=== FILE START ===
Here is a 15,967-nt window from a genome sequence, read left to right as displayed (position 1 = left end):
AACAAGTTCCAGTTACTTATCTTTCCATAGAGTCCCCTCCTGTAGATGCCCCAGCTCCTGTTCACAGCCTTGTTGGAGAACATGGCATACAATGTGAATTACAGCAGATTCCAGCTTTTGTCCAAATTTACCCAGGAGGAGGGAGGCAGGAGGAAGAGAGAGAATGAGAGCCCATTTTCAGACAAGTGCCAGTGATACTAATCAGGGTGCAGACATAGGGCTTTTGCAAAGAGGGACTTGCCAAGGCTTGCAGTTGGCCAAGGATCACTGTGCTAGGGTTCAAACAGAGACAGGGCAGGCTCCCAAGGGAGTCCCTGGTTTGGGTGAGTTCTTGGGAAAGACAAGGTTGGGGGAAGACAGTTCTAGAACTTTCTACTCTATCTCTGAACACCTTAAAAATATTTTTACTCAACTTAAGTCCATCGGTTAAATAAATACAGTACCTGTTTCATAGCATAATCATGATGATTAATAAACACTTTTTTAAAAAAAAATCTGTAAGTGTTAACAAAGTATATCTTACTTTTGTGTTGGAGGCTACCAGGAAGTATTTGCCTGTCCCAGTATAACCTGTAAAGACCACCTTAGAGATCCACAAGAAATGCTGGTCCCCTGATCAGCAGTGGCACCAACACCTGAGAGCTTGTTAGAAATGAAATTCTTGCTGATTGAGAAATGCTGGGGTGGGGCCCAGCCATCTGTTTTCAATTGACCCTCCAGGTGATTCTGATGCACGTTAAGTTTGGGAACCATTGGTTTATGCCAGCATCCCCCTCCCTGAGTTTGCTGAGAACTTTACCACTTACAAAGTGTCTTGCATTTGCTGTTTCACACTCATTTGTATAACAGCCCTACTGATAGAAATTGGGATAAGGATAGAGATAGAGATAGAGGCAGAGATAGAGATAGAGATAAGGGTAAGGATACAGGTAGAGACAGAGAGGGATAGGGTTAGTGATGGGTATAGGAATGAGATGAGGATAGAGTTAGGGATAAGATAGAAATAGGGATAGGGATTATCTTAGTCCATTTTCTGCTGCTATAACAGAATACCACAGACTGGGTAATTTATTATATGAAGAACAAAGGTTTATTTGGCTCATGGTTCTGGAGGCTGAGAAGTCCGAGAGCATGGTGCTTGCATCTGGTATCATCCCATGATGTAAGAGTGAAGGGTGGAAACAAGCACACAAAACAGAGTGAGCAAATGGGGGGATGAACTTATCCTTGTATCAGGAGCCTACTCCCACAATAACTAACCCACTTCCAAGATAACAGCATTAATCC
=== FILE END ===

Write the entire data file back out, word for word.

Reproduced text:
Here is a 15,967-nt window from a genome sequence, read left to right as displayed (position 1 = left end):
AACAAGTTCCAGTTACTTATCTTTCCATAGAGTCCCCTCCTGTAGATGCCCCAGCTCCTGTTCACAGCCTTGTTGGAGAACATGGCATACAATGTGAATTACAGCAGATTCCAGCTTTTGTCCAAATTTACCCAGGAGGAGGGAGGCAGGAGGAAGAGAGAGAATGAGAGCCCATTTTCAGACAAGTGCCAGTGATACTAATCAGGGTGCAGACATAGGGCTTTTGCAAAGAGGGACTTGCCAAGGCTTGCAGTTGGCCAAGGATCACTGTGCTAGGGTTCAAACAGAGACAGGGCAGGCTCCCAAGGGAGTCCCTGGTTTGGGTGAGTTCTTGGGAAAGACAAGGTTGGGGGAAGACAGTTCTAGAACTTTCTACTCTATCTCTGAACACCTTAAAAATATTTTTACTCAACTTAAGTCCATCGGTTAAATAAATACAGTACCTGTTTCATAGCATAATCATGATGATTAATAAACACTTTTTTAAAAAAAAATCTGTAAGTGTTAACAAAGTATATCTTACTTTTGTGTTGGAGGCTACCAGGAAGTATTTGCCTGTCCCAGTATAACCTGTAAAGACCACCTTAGAGATCCACAAGAAATGCTGGTCCCCTGATCAGCAGTGGCACCAACACCTGAGAGCTTGTTAGAAATGAAATTCTTGCTGATTGAGAAATGCTGGGGTGGGGCCCAGCCATCTGTTTTCAATTGACCCTCCAGGTGATTCTGATGCACGTTAAGTTTGGGAACCATTGGTTTATGCCAGCATCCCCCTCCCTGAGTTTGCTGAGAACTTTACCACTTACAAAGTGTCTTGCATTTGCTGTTTCACACTCATTTGTATAACAGCCCTACTGATAGAAATTGGGATAAGGATAGAGATAGAGATAGAGGCAGAGATAGAGATAGAGATAAGGGTAAGGATACAGGTAGAGACAGAGAGGGATAGGGTTAGTGATGGGTATAGGAATGAGATGAGGATAGAGTTAGGGATAAGATAGAAATAGGGATAGGGATTATCTTAGTCCATTTTCTGCTGCTATAACAGAATACCACAGACTGGGTAATTTATTATATGAAGAACAAAGGTTTATTTGGCTCATGGTTCTGGAGGCTGAGAAGTCCGAGAGCATGGTGCTTGCATCTGGTATCATCCCATGATGTAAGAGTGAAGGGTGGAAACAAGCACACAAAACAGAGTGAGCAAATGGGGGGATGAACTTATCCTTGTATCAGGAGCCTACTCCCACAATAACTAACCCACTTCCAAGATAACAGCATTAATCC